BEIJING — China’s stock slide showed no signs of easing Monday, steamrolling over attempts by Beijing regulators to stem a dive that has battered markets around the world.
The Shanghai Composite dropped more than 5 percent, dragging down Asian and European markets and extending last week’s losses.
The market has now lost 15 percent of its value in just six days of trading, renewing questions about the state of China’s economy – and the Communist Party’s capacity to manage it.
Shanghai closed down 5.3 percent, with the smaller Shenzhen Composite tumbling 6.21 percent. Hong Kong’s Hang Seng index fell 2.6 to 19,927.67, closing below the 20,000 threshold for the first time since June 2013.
The South Korean, Australian and Indian markets were also down.
But in Europe, markets appeared to shrug off the latest drop in China, gaining modest ground after falling in early trading.
The latest sell-off in China comes after an awful start to 2016. Shanghai last week dropped almost 10 percent in the first five trading days of the year, erasing 2015 gains and leaving global markets reeling.
The performance of China’s stock market is not closely linked to the rest of its economy, but a year of market turmoil has called attention to the country’s economic slowdown and raised worries about the government’s game plan.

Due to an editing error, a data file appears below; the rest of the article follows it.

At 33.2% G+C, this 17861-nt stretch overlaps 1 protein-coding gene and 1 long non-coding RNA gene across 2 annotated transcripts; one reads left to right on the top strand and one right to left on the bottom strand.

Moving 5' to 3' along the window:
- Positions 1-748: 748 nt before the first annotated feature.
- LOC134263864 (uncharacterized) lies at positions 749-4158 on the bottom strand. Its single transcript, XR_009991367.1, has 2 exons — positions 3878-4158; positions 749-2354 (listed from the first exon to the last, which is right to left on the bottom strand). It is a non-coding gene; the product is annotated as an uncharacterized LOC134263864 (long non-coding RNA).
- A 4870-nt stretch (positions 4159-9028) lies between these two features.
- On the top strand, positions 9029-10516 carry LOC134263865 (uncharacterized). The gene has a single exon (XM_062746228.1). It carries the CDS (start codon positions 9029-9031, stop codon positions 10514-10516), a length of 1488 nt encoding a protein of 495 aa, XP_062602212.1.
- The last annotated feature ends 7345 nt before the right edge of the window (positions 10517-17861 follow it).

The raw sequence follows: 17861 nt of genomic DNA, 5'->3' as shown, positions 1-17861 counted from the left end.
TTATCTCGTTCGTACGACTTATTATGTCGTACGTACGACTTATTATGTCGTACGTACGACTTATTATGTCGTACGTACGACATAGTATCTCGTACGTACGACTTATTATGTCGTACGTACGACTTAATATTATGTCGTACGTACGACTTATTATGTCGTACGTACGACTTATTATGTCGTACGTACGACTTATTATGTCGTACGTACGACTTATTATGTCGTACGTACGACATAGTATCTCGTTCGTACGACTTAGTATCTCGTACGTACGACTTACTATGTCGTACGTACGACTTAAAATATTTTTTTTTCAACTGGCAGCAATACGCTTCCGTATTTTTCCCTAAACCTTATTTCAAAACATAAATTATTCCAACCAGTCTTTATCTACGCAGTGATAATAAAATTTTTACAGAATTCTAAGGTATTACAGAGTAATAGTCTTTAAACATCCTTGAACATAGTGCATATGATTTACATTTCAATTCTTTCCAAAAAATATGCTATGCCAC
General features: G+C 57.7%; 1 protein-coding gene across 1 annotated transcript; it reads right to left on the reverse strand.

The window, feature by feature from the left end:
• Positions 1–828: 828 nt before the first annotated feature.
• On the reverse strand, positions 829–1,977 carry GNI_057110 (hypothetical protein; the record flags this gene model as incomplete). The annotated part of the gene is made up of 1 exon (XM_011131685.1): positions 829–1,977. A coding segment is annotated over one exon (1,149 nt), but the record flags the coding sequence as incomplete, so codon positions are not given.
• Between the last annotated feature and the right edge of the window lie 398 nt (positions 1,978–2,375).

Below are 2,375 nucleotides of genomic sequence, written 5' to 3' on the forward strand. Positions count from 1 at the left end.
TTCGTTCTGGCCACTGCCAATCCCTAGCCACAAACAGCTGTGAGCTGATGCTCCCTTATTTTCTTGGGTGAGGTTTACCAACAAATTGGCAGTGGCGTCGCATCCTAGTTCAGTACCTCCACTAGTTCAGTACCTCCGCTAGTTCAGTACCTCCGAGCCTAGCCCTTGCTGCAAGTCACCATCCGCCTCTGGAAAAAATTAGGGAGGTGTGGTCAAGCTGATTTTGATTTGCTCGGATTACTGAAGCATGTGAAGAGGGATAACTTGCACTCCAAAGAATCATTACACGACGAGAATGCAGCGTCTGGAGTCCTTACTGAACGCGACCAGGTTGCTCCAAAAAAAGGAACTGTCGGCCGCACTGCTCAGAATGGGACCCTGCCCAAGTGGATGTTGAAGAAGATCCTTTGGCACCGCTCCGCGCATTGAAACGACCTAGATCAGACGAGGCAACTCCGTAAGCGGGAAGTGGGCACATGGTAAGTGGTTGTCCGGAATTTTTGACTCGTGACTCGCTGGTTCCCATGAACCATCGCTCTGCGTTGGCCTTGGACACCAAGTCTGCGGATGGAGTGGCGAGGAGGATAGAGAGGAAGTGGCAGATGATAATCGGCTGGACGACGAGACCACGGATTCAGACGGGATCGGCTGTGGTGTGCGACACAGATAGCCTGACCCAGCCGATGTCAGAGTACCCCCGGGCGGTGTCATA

“We began 2016 thinking that Chinese policymaker had absorbed the lessons of the last year’s stock market intervention and currency panic,” wrote Arthur Kroeber, managing director of Gavekal Dragonomics in Beijing.
“Obviously,” he added, “last week’s mayhem proved us wrong.”
The rout appeared to be linked to weak economic data and concerns about the currency, but was exacerbated by a ham-fisted attempt to regulate the market.
Trading was twice halted by circuit breakers designed to stop the sell-off last year. It had the opposite effect – as the government was forced to admit.
Chinese regulators abandoned the circuit breaker on Friday and took steps to stabilize the market. Analysts said a short-lived recovery on Friday was likely due to group buying by state-linked investors, also known as the ” National Team.”
On Monday, China also let its currency, the yuan, strengthen for the second session in a row, a move that seemed to deepen questions about Beijing’s policy plans. A weaker yuan has been the backbone of China’s export-driven economy.
Analysts said the sell-off showed problems that go well beyond “circuit breakers.”
“The market keeps dropping because there’s still lots of bubbles – the Shanghai index grew from 2000 to 5000 in the summer without any major improvement to the economy – so we are still in the process of recovery from that bubble,” said Andy Xie, an independent economist in Shanghai.
“There’s a lot of talk about technical issues, but it’s mostly because of the bubble. The circuit breaker mechanism has been suspended and yet the market keeps dropping, which tells you it’s not really a technical problem.”
That means that China’s stock turmoil looks set to last a while, experts said.
“Short term intervention can hardly turn the market’s downward trend,” said Zhou Hao, an economist at Commerzbank AG in Singapore.
“Overall, the mood of the market is still quite weak.”